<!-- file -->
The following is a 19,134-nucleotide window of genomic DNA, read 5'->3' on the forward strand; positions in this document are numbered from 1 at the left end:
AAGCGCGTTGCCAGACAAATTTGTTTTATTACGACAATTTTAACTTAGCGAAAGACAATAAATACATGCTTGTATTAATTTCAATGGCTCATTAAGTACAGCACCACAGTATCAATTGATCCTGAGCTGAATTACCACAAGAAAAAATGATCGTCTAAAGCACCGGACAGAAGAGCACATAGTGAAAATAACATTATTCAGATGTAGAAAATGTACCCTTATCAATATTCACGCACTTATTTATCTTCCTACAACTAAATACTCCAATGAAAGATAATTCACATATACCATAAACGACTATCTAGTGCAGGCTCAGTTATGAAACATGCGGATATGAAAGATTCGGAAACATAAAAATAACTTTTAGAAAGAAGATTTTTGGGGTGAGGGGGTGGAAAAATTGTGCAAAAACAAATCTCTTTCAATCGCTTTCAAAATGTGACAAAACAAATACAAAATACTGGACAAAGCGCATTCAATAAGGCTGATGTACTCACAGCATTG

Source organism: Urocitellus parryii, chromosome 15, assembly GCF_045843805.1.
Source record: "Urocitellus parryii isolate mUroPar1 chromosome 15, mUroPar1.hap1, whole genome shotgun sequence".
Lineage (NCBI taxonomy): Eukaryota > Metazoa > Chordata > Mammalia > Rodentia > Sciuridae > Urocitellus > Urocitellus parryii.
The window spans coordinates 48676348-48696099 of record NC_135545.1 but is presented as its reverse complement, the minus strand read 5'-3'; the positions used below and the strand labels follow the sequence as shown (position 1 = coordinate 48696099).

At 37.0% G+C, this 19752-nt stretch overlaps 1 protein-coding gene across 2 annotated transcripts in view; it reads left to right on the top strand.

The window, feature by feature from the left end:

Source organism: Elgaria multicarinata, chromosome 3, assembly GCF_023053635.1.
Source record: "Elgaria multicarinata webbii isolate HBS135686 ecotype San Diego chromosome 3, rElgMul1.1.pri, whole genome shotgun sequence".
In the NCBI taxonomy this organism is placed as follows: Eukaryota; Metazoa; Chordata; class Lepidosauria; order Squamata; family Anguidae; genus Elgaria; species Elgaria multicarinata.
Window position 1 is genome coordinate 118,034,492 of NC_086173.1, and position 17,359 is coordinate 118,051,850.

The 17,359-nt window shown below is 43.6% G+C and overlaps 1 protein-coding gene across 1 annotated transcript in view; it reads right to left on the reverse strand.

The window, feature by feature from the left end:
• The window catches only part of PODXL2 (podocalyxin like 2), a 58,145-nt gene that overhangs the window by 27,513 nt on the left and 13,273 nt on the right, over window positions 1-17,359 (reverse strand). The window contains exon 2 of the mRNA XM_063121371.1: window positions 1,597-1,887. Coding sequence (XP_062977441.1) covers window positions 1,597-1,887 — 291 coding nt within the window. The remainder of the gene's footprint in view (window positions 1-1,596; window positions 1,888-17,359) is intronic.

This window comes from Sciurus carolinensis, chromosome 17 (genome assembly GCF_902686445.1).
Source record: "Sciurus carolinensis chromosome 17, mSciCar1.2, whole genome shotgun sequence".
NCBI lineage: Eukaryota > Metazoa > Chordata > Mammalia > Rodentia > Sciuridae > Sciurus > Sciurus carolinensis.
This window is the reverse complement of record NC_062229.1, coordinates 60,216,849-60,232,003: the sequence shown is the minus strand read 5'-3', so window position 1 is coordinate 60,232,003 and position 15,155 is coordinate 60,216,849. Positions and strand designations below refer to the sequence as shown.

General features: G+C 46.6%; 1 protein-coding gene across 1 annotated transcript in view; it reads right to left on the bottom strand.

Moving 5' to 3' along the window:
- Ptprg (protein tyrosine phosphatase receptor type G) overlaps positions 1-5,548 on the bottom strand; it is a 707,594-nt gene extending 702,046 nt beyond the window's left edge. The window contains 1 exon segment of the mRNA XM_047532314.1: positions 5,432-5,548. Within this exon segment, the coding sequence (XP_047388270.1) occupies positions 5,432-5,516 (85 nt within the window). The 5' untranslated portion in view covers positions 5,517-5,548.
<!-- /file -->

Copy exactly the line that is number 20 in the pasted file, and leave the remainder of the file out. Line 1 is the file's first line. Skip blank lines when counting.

General features: G+C 46.6%; 1 protein-coding gene across 1 annotated transcript in view; it reads right to left on the bottom strand.